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Coconut oil has recently emerged as a heart healthy oil and addition to a balanced, nutritious diet. To some degree, coconut oil has become a fad in the form of “superfood.” However, the field of Nutrition itself is still relatively new, and not all claims associated with coconut oil and heart health has been fully studied. There is still a necessary review of the effects of this oil in the body required from both biological and chemical perspectives. The following mini-review seeks to gather the currently available information on coconut oil as researched by other scientists to potentially clear up the controversy related to whether coconut oil is heart healthy or not.
Over one-third of the United States (U.S.) adult population is considered to be obese . Additionally, the number of U.S. adults who are classified as either overweight or obese has continually increased over the past two decades . Cardiovascular disease (CVD) is the leading cause of all-cause mortality in both men and women in the U.S. . Modifiable risk factors for CVD include being overweight or obese, sedentary lifestyle and poor diet (e.g., a diet high in saturated fat, added sugar and low in fiber). In recent years, coconut oil has emerged as the heart healthy alternative to butter. Researchers also described coconut oil with antibacterial and antifungal properties when used as a topical treatment on human skin and hair . The anecdotal claims for heart health are largely based on research studies using medium-chain triglycerides (MCT) oils . However, the chemical structure and metabolism of coconut oil is different and can not be equated to MCT oils . Therefore, the purpose of the mini-review is to examine the chemical composition of coconut oil in relation to human metabolism, weight loss, and heart disease.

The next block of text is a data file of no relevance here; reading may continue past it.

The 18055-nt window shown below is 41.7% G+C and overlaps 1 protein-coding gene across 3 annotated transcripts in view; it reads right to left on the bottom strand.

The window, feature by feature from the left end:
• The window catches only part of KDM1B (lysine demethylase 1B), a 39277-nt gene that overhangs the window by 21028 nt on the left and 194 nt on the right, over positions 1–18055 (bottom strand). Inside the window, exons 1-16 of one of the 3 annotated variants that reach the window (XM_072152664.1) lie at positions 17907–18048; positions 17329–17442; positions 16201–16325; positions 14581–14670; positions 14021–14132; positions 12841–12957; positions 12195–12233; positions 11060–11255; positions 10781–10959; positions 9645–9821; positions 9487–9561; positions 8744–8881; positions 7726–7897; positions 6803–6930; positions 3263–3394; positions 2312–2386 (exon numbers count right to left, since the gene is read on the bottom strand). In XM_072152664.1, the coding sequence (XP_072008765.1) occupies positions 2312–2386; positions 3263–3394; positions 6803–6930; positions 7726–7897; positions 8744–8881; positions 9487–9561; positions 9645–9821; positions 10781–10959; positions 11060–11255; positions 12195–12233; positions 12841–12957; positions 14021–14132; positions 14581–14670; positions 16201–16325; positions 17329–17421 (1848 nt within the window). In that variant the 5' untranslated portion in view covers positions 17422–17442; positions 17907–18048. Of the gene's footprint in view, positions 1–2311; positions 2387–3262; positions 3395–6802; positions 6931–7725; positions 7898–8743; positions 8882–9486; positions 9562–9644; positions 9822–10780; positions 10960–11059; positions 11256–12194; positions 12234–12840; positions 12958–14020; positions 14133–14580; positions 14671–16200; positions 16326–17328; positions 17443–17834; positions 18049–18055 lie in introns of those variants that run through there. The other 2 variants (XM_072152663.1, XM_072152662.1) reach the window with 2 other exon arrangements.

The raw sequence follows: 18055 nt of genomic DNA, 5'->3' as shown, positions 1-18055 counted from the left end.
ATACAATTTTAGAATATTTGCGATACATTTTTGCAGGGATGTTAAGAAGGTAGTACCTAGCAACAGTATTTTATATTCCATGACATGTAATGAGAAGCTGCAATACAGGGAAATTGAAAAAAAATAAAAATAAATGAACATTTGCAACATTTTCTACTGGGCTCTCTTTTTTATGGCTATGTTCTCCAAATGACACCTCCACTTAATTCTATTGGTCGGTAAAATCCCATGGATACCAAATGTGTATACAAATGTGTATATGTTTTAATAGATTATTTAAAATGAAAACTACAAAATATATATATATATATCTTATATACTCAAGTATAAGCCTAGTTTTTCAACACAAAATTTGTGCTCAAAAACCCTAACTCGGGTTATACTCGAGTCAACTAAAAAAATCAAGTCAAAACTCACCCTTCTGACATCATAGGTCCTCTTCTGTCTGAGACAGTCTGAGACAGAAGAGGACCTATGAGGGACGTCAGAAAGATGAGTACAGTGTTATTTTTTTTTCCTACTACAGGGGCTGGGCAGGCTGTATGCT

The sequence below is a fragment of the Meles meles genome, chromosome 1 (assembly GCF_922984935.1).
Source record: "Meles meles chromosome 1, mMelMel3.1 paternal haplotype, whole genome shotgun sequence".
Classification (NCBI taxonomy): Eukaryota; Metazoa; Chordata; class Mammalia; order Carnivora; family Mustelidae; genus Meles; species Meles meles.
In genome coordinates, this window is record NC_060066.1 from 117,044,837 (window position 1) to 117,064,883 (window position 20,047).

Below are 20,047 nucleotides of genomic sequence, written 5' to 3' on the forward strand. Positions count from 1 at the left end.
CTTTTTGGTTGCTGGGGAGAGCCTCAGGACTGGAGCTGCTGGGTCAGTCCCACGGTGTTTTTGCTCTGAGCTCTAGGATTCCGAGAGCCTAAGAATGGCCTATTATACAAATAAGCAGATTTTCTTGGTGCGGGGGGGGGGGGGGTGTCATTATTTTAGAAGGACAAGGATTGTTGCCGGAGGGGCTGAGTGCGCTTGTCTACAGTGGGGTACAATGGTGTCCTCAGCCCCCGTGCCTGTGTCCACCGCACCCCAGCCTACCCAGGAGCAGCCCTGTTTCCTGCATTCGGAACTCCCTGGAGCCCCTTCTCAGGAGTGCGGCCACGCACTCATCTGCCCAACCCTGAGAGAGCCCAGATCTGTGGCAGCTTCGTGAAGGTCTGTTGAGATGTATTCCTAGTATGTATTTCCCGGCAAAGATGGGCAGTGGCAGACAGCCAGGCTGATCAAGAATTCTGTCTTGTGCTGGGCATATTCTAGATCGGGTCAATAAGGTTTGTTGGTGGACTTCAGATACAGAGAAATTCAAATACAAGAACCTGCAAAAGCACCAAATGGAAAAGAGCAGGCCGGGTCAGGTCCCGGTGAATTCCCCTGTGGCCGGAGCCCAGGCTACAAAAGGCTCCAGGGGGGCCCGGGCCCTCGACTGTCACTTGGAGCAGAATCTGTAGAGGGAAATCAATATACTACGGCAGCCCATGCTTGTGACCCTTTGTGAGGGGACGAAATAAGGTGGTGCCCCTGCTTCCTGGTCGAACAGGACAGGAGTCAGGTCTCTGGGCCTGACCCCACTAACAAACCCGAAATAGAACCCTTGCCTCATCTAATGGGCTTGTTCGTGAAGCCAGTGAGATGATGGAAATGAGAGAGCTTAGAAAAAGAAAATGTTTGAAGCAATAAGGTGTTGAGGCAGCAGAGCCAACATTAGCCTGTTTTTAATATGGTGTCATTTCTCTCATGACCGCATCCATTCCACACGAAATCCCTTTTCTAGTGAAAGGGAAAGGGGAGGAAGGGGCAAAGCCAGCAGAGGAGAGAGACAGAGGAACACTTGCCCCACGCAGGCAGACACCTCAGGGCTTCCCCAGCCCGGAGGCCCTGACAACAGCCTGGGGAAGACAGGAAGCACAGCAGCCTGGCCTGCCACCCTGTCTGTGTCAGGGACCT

The chemical composition of coconut oil shows ca. of 92% saturation with 70% as medium-chain fatty acids (MCFA) (45-56% lauric acid C 12:0; 5-7% capric acid 10:0; 5-9% caprylic acid C 8:0; 0-1% caproic acid C 6:0) [5-7]. Chemically MCFA are defined as a carbon chain length of 6 to 12, whereas long chain fatty acids (LCFA) are a chain length of 12 or more. The length of the carbon chains dictates the fatty acid’s role in metabolism in the human body. Digestion of MCFA begins in the mouth with salivary lipases and continues with gastric juices of the stomach, without assistance from the pancreatic fat-digesting enzymes. MCFA are absorbed from the intestines into portal vein and then transported to the liver and can be utilized for metabolism usually in the form of ketone bodies. In contrast, digestion of LCFA involves pancreatic lipases. LCFA form lipoproteins in the small intestine. Thus, allowing direct entry into the bloodstream via the lymphatic system and mostly bypassing the liver. While these lipoproteins travel in the blood, the fatty components (cholesterol and saturated fatty acids- SFA) will accumulate in the tissues of the body contributing to the fat stores, thus increasing the risk of chronic diseases (hypertension, cardiovascular disease, obesity). These risks are not common among MCFA since they are not easily esterified and resist binding making them less likely to contribute to the fat storage . The distinction between the MCFA and LCFA is important in the metabolic conversion because instead the energy generated by MCFA is specifically converted into fuel for immediate use by the organs and muscles in the body.